The government of Abu Dhabi is developing Saadiyat Island as part of an overall attempt to diversify the economy from oil and gas. The desert kingdom has imported sand to raise the island above sea level. Saadiyat Island is wholly administered by the Abu Dhabi Tourism Authority (ADTA). In 2005, Sheikh Khalifa established the Tourism Development & Investment Company (TDIC), to manage the development of the ADTA's assets. Saadiyat will have hotels, marinas, two golf courses, museums, a university campus, a performing arts centre., and private villas.

Its name in Arabic means "happiness". How happy will it be for the workers?

When Human Rights Watch looked into this a couple of year ago it found:

  • "Foreign construction workers in the UAE are subject to a sponsorship (or kafala) system that places them in a highly dependent relationship to their employers. In conjunction with prohibitions (de facto or de jure) against unions, collective bargaining and striking, the sponsorship system grants employers an extraordinary degree of control over foreign workers, placing the workers at severe risk of exploitation".
  • "A foreign worker's legal ability to enter, live and work in the UAE depends on a single employer. UAE laws make it extremely difficult for workers to escape from this dependency after entering the UAE or beginning employment. If a foreign construction worker in the UAE quits, his employer will request the Ministry of Labor to cancel his labor card; a foreign worker who remains in the UAE more than two months after his labour card is cancelled will be fined. The employer will then take the worker's passport to the Ministry of Interior, which upon being shown the cancelled labor card will cancel the foreign worker's visa, stamp his passport with a six month ban on returning to the UAE, and arrange for his deportation to his home country.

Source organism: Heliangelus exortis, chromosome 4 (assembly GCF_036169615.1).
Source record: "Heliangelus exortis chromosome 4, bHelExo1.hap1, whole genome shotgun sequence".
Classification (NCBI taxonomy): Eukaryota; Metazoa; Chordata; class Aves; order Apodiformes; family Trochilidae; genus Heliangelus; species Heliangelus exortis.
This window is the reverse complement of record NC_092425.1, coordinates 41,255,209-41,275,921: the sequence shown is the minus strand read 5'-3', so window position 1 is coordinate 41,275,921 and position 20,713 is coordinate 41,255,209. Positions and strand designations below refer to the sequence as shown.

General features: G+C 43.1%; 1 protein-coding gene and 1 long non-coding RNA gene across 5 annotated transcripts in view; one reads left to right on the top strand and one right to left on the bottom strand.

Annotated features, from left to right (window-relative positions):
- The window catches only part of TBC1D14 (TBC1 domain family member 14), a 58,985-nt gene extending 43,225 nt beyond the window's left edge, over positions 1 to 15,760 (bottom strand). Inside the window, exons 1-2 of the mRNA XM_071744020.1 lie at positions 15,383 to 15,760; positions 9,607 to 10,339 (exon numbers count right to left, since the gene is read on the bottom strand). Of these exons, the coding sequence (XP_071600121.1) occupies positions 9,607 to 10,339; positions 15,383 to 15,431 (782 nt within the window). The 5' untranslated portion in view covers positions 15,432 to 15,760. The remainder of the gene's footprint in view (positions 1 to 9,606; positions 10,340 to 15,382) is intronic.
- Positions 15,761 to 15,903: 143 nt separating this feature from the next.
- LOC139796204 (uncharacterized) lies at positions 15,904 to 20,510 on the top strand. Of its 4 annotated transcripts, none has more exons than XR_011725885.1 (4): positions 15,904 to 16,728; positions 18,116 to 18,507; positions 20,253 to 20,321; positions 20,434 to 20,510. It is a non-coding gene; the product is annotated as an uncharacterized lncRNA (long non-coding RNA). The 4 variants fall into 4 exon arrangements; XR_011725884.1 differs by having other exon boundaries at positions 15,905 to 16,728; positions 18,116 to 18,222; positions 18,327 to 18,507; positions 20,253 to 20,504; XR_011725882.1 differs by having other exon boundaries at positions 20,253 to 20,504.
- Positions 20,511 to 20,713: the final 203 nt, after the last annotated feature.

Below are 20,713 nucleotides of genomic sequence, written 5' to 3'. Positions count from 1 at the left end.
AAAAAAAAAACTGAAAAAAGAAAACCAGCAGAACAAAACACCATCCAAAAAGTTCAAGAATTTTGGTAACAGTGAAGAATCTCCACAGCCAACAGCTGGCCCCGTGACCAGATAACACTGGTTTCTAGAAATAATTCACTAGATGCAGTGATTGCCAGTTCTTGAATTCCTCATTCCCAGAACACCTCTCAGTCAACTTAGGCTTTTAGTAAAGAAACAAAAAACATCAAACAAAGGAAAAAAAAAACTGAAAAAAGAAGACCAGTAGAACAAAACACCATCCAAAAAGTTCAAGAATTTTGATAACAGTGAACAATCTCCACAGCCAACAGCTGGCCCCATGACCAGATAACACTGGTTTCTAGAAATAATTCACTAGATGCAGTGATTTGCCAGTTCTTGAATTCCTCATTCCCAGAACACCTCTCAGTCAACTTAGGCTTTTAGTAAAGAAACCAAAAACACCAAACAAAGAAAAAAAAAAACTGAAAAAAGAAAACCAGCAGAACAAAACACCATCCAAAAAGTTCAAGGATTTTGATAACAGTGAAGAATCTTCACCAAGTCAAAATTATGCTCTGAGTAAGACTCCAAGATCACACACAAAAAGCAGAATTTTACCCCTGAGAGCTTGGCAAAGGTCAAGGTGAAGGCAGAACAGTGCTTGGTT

• "...workers suffer other forms of abuse, such as overcrowded, unsanitary and dangerous housing, which continues to be a severe problem. According to news reports, the economic recession has led to an escalation in overcrowding and other poor treatment of workers at labor camps. The Ministry of Labor's chief inspector said that some companies, to cut costs, have added as much as 40 percent to the population of their labor camps (without increasing space for accommodation), and have cut workers' meals from three a day to one. Some more can be gleaned about workers accomodation from headlines "400 labour camps risk closure for violations," The National, August 29, 2008, "Chickenpox spread like wildfire at labor accommodations," Gulf News, June 6, 2008,, accessed March 16, 2008; Anthony Richardson, Praveen Menon and Greg Aris, "Early morning fire kills 11 men in Dubai," The National, August 26, 2008.

      • Companies require workers to sign new contracts upon arrival in the UAE. These contracts are based on a Ministry of Labor model contract, written in Arabic and English. Most workers interviewed said they did not understand these languages, and that they signed their contracts without receiving any explanation of the contractual terms. No construction workers we interviewed had copies of their UAE work contracts. Workers sign these contracts in a coercive atmosphere. Some workers said companies threatened to deport them if they refused to sign. The driver for a road-building crew on Saadiyat Island said that a labour supply agency had promised him and 30 other men from Andra Pradesh jobs with a basic salary of 700 dirhams ($190) in the UAE; when they arrived and the Al Jaber company told them to sign contracts for a basic salary of 350 dirhams ($95), "We refused to sign anything. But after a month we all signed, because they were going to send us back."

      • Because workers have already paid large fees to manpower agencies, they are not in a position to bargain over these contracts. Many workers interviewed said that their employers instructed them to sign UAE work contracts quickly and under pressure. An Abu Dhabi National Hotels employee said he had to sign his contract immediately after he arrived in the UAE: "they made us sign them on the bus on the way from Dubai airport at four in the morning."

      Illiterate workers are asked for a finger-print. Some workers said they were asked to sign or fingerprint blank sheets of paper, and told the company would fill in the contract later.